You’ve heard it before, the Internet is a great, wondrous invention – and that was from your 87 year old grandpa who just learned about YouTube. More importantly, it gives us the perfect platform to operate more efficiently . . . thus, the birth of peer-to-peer startups. It seems these days you can’t go anywhere without Airbnb being brought up, “It’s Airbnb for cat litter” or “It’s the Airbnb of birthday party clowns.”
Yes, I’m all for markets operating more efficiently. I love the idea that startups are able to make revenue generating models out of boats that sit skiperless or cars that sit driverless at airports (my fellow Brandery classmates), but this leads us to the enormous issue that we’re letting strangers into our personal lives and handing over the keys to our most prized possessions – literally (we’re all familiar with the trashed houses on Airbnb). Many of these sharing sites do watch out for the best interest of their consumers, but remember that many are startups, with limited resources, a short track record, and a long list of other tasks to do – like grow as fast as possible without going belly-up. Today’s consumers must be cognizant of who they’re letting into their lives and today’s startups should continue to work hard to provide their customers with true transparency of who they’re connecting.
Many startups these days are exploring ways to add safety and security to their platforms, but most of them don’t include the customer. For instance, they may have a wide set of parameters for allowing an individual on their house rental site, such as a person with two breaking and enterings because his Facebook account checked out, OR they may keep out a guy with a speeding ticket for going 60 in a 45 (he was talking his pregnant wife to the hospital), but as the person who’s renting out your house or trying to catch a lift, you should be part of the decision making process. After all, you are one side of the “peer” transaction.
Peer-to-Peer startups should consider:
- What is the friction they’re creating when they institute identity confirmation and background check methods? Sites must really think about how they are going to implement these checks, how fast the turnaround is, and how many users will opt-out, while considering the issues that our nation’s background check system has, which many sites don’t even address, including false positives and lack of context.
- Who bears the burden for the costs of these checks? Sure, the platform makes a dollar or whatever for every car share, but how often do they want to pay for this check to be updated and who internally is getting paid to comb through these applicants?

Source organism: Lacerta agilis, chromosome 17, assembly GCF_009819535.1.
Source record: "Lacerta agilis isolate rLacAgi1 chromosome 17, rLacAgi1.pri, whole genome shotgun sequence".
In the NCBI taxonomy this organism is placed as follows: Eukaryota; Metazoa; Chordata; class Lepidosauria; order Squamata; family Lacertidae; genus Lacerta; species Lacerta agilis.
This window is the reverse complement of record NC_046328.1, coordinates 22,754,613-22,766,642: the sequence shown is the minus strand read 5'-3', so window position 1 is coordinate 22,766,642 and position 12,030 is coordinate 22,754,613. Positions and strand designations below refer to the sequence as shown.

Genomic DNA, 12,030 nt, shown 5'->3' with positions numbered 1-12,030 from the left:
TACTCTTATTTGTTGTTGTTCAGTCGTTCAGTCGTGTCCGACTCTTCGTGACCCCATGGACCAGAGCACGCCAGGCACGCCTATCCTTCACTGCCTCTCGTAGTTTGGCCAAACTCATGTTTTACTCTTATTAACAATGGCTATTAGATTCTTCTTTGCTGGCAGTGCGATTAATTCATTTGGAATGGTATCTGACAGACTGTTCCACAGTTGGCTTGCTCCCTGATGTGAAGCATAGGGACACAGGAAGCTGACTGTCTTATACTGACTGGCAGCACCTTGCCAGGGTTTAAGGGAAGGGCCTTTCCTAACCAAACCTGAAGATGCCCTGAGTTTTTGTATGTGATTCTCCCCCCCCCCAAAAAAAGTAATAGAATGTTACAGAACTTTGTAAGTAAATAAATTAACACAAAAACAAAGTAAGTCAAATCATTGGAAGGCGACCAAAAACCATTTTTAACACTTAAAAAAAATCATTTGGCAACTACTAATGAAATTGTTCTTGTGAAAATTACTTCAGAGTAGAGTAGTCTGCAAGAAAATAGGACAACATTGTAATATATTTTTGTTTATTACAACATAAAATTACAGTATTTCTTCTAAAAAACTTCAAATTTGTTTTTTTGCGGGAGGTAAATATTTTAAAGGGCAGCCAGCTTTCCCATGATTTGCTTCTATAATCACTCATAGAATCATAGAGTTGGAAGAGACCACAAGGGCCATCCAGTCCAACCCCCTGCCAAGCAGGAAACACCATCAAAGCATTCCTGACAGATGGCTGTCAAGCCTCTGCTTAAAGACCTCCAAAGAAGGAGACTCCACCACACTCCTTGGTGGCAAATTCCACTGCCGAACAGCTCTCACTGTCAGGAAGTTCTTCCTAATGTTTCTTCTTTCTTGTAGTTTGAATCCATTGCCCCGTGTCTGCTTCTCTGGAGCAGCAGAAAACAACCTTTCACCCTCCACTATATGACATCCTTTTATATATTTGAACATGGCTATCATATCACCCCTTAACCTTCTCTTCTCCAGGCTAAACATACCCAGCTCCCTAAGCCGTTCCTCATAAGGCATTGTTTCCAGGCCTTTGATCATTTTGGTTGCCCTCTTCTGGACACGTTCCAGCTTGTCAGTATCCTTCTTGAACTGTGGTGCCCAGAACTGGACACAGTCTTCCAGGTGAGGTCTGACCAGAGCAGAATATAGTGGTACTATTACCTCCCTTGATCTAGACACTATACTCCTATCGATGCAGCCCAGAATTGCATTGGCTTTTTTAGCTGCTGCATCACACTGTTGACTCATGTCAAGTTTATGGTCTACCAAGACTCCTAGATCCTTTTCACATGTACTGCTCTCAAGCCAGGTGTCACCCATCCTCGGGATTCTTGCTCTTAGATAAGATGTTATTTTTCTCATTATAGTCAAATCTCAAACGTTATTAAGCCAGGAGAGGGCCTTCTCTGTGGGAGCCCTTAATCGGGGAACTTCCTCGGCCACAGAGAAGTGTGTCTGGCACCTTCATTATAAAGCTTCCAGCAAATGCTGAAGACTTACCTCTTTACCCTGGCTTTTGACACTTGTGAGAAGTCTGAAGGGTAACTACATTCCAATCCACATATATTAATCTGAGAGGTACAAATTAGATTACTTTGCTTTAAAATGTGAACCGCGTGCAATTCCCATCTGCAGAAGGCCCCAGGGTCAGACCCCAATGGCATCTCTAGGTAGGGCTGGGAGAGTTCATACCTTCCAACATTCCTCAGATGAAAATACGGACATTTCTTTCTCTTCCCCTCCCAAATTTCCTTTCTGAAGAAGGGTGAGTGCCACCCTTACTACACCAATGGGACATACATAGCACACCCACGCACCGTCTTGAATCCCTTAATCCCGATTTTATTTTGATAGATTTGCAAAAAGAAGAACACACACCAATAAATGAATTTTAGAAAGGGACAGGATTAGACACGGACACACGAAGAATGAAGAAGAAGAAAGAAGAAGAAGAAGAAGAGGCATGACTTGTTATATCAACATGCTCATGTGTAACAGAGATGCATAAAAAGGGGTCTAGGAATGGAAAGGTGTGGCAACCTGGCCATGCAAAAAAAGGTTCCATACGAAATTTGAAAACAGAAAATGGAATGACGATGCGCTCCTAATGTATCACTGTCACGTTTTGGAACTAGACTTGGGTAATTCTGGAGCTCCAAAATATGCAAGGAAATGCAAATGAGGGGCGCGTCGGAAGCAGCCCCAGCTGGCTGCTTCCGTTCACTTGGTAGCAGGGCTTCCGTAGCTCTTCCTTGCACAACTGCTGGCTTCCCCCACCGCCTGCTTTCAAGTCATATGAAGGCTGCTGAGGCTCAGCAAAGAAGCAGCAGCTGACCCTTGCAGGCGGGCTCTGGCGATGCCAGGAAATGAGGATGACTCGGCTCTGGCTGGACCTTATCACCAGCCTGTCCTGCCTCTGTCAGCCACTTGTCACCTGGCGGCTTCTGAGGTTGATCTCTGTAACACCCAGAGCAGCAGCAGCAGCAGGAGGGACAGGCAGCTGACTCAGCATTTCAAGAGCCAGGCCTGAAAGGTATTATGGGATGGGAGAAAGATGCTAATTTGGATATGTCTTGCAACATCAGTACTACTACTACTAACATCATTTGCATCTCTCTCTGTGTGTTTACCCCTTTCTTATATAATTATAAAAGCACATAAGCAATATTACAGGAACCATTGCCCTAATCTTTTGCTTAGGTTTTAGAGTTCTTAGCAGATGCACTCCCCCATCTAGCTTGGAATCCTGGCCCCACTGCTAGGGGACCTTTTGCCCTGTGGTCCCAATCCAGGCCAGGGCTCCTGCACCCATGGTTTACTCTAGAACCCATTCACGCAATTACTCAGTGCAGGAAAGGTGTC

- What are the cutoff points for allowing access to your platform (ie. who makes it and who doesn’t? It’s truly a tough call to draw the line, and you’re in essence making a decision for your customers, who may or may not have agreed with your line.
- How much transparency can you afford to provide? If you’ve got thousands of individuals signing up for your site, and each of them want to know or share more information about themselves to increase their ability to share their services or goods, how can you manage that?
Some big questions that peer-to-peer consumers should consider are:
- When was the information updated? Sure, the driver you’re about to get into a car with passed the platforms background check, but when is that information from and what jurisdictions were covered?
- Was their ID verified? As much weight as you may give to a background check being run on an individual, the only information you need is a name and a matching address, so if that information isn’t actually tied to a specific individual, that background check may be for some little old lady from Pasadena.
- Which Joe Smith is it? As part of the unofficial due-diligence that many of us go through before using a sharing site, we try to find the other parties Twitter account and Facebook page, but what happens when their name is one of the world’s most common names or their avatar is of a dog. Being able to find a verified account of each other goes a long way in providing transparency.
These questions and issues are why we built REPP, an online identity platform that allows individuals to verify their own identity and social media channels, and if so desired, run and curate their own background check. Our thought is that true transparency comes when the party with the knowledge and information has a part in the transaction. As a third-party, REPP serves as custodian of these profiles, allowing both individuals and peer-to-peer platforms to begin to tackle the “Who’s borrowing my car?” question in a quicker, efficient, and cost-effective manner.
The sharing economy will revolutionize many more industries in the coming years, but it must provide more control and transparency between each party; without accurate information it makes it very difficult to open up one’s home, office, car, or life for someone they met on the internet.